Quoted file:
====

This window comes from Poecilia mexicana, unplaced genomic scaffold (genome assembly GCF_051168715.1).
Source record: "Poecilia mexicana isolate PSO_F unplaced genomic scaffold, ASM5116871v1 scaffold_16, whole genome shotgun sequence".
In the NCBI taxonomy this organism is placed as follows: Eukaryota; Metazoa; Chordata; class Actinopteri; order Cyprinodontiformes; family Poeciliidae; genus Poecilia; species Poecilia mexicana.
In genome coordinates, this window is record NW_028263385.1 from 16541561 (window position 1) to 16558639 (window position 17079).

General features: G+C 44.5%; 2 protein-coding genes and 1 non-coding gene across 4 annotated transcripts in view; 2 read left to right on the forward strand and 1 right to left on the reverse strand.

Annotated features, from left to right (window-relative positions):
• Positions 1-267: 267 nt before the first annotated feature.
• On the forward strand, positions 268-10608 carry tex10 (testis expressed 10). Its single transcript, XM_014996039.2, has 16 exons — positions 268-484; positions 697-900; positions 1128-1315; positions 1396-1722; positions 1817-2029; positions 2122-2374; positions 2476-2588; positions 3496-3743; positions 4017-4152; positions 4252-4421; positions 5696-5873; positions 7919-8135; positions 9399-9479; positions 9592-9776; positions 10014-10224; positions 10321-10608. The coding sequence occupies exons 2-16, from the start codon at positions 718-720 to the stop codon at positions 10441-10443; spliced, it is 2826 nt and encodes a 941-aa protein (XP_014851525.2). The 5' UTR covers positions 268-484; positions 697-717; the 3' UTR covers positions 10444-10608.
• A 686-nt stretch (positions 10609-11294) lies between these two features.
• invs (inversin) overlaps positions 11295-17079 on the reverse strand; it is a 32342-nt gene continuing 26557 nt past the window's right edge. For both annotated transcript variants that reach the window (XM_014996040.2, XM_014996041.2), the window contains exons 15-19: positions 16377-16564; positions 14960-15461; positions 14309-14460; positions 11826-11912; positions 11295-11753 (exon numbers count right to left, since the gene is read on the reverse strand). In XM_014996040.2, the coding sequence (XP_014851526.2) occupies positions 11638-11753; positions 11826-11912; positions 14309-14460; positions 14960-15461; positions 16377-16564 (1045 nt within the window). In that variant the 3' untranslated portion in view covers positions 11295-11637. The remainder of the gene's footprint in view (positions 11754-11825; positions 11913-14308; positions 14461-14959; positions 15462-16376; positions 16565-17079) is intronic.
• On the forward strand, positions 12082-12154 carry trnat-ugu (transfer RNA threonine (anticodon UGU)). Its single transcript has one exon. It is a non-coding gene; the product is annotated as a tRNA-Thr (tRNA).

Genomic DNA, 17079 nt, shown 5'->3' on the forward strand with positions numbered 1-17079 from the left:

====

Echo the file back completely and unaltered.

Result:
This window comes from Poecilia mexicana, unplaced genomic scaffold (genome assembly GCF_051168715.1).
Source record: "Poecilia mexicana isolate PSO_F unplaced genomic scaffold, ASM5116871v1 scaffold_16, whole genome shotgun sequence".
In the NCBI taxonomy this organism is placed as follows: Eukaryota; Metazoa; Chordata; class Actinopteri; order Cyprinodontiformes; family Poeciliidae; genus Poecilia; species Poecilia mexicana.
In genome coordinates, this window is record NW_028263385.1 from 16541561 (window position 1) to 16558639 (window position 17079).

General features: G+C 44.5%; 2 protein-coding genes and 1 non-coding gene across 4 annotated transcripts in view; 2 read left to right on the forward strand and 1 right to left on the reverse strand.

Annotated features, from left to right (window-relative positions):
• Positions 1-267: 267 nt before the first annotated feature.
• On the forward strand, positions 268-10608 carry tex10 (testis expressed 10). Its single transcript, XM_014996039.2, has 16 exons — positions 268-484; positions 697-900; positions 1128-1315; positions 1396-1722; positions 1817-2029; positions 2122-2374; positions 2476-2588; positions 3496-3743; positions 4017-4152; positions 4252-4421; positions 5696-5873; positions 7919-8135; positions 9399-9479; positions 9592-9776; positions 10014-10224; positions 10321-10608. The coding sequence occupies exons 2-16, from the start codon at positions 718-720 to the stop codon at positions 10441-10443; spliced, it is 2826 nt and encodes a 941-aa protein (XP_014851525.2). The 5' UTR covers positions 268-484; positions 697-717; the 3' UTR covers positions 10444-10608.
• A 686-nt stretch (positions 10609-11294) lies between these two features.
• invs (inversin) overlaps positions 11295-17079 on the reverse strand; it is a 32342-nt gene continuing 26557 nt past the window's right edge. For both annotated transcript variants that reach the window (XM_014996040.2, XM_014996041.2), the window contains exons 15-19: positions 16377-16564; positions 14960-15461; positions 14309-14460; positions 11826-11912; positions 11295-11753 (exon numbers count right to left, since the gene is read on the reverse strand). In XM_014996040.2, the coding sequence (XP_014851526.2) occupies positions 11638-11753; positions 11826-11912; positions 14309-14460; positions 14960-15461; positions 16377-16564 (1045 nt within the window). In that variant the 3' untranslated portion in view covers positions 11295-11637. The remainder of the gene's footprint in view (positions 11754-11825; positions 11913-14308; positions 14461-14959; positions 15462-16376; positions 16565-17079) is intronic.
• On the forward strand, positions 12082-12154 carry trnat-ugu (transfer RNA threonine (anticodon UGU)). Its single transcript has one exon. It is a non-coding gene; the product is annotated as a tRNA-Thr (tRNA).

Genomic DNA, 17079 nt, shown 5'->3' on the forward strand with positions numbered 1-17079 from the left: